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A Rajkumar Santoshi film is special. Irrespective of how his films fare at the box-office, there's no denying that the master storyteller has proved his abilities in varied genres such as Ghayal, Andaz Apna Apna, Damini, Ghatak, Barsaat, China Gate, Pukar, Lajja, The Legend of Bhagat Singh and Khakee.
Santoshi's latest endeavor Family - Ties of Blood holds significance for two vital reasons:- One, Santoshi's repertoire is truly impressive.
Two, the supremely gifted storyteller teams up with the country's biggest and most versatile actor, Amitabh Bachchan, yet again [after Khakee].
Obviously, the expectations are monumental. Family - Ties of Blood isn't an ordinary film...
But unlike Santoshi's earlier attempts, specifically Ghayal and Ghatak, his latest endeavor falls short of expectations. Without trying to beat around the bush, let's get to the bottom of the problem[s]:-
[i] The premise of the film -- the conflict between two families -- is as old as the hills. Besides, Santoshi tries to place Francis Ford Coppola's The Godfather in the Indian milieu, but it lacks the hammer strong impact associated with the genre.
[ii] The storytelling is highly erratic. In fact, the problem with the film, besides the predictability factor, is that it appeals in parts, not in entirety. A few fascinating moments aren't enough, a project ought to keep the viewer's attention arrested from start to end.
In a nutshell, Family - Ties of Blood is a terrible letdown in terms of script and execution. Coming from someone who was actually a trendsetter in the early 1990s, it's indeed sad to note that he's become a trend-follower now, since Family - Ties of Blood constantly gives you a been-there-done-that kind of a feeling.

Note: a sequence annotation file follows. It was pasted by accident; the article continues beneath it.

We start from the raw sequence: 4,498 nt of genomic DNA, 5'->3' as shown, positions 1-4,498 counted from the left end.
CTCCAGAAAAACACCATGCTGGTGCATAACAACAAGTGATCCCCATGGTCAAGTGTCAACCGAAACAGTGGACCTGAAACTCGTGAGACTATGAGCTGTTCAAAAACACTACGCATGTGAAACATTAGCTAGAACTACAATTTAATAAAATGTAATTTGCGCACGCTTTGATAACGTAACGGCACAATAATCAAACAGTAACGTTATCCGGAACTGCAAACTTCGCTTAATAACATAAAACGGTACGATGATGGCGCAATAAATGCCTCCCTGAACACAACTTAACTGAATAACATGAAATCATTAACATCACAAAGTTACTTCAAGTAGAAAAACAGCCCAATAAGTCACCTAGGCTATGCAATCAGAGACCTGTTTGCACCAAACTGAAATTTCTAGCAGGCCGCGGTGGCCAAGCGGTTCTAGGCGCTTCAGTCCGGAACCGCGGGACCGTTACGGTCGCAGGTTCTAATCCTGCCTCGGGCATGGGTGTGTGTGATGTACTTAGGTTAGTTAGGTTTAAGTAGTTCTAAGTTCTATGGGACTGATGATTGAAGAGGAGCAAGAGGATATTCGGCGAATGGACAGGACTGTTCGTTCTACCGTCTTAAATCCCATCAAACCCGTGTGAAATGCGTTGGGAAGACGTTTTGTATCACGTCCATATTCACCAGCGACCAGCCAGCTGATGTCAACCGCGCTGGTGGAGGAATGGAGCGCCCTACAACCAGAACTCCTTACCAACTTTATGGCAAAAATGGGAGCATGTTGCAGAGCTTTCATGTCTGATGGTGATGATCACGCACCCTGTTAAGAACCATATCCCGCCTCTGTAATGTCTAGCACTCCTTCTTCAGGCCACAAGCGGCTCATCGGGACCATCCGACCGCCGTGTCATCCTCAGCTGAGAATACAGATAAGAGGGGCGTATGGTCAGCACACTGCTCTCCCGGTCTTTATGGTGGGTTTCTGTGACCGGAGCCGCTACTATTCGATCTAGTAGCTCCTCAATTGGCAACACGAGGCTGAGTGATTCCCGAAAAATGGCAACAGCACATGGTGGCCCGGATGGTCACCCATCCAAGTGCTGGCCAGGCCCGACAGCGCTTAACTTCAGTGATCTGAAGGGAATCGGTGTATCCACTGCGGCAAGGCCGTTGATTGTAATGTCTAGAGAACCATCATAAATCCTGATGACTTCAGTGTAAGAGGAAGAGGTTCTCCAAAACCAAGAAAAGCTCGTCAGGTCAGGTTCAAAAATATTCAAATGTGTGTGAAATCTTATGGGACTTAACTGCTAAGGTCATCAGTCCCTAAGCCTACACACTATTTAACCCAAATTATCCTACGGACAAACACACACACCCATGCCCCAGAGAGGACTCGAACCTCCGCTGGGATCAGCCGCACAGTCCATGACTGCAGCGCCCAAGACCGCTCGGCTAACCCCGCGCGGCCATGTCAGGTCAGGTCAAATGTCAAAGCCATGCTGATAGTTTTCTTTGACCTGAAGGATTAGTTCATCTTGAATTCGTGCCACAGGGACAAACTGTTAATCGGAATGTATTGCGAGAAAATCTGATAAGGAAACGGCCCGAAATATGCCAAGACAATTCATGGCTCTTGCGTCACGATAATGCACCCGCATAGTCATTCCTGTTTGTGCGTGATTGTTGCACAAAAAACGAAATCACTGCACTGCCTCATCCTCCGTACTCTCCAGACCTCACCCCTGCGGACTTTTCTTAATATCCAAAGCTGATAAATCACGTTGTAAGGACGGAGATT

Clearly, this vendetta fare comes across as a half-hearted effort from Santoshi!
Family - Ties of Blood tells the story of two families, that of Viren Sahai [Amitabh Bachchan] and Shekhar Bhatia [Akshay Kumar] -- two worlds totally different from each other. How these diametrically opposite worlds collide with catastrophic consequences forms the crux of the story.
A brief about the two families: Viren, a dreaded don, operates from Bangkok. His family, comprising of his wife [Shernaz Patel], son [Sushant Singh], daughter-in-law, daughter and grandson, live in Mumbai. That's primarily because Viren's wife doesn't agree with his despicable activities.
The other family is that of Shekhar, who lives with his parents [Anjan Srivastava, Bharti Achrekar], wife [Bhumika Chawla] and brother [Aryeman]. They are a typical middle class family: Shekhar is a chef by profession, his wife is a doctor, while the younger brother has tried his hand at various jobs, including running a cyber cafÉ.
The story takes a turn when Shekhar gets killed by Viren. Unable to bear the shock of his caring brother, Aryan kidnaps Viren's family with his bunch of friends. He is now thirsting for Viren's blood. The battlelines are drawn...
The problem with Family - Ties of Blood clearly lies in its screenplay [Rajkumar Santoshi, Shridhar Raghavan], which follows a predictable path from start to end. And what adds to the woes is that the by-now-famous Santoshi stamp is clearly missing in the enterprise.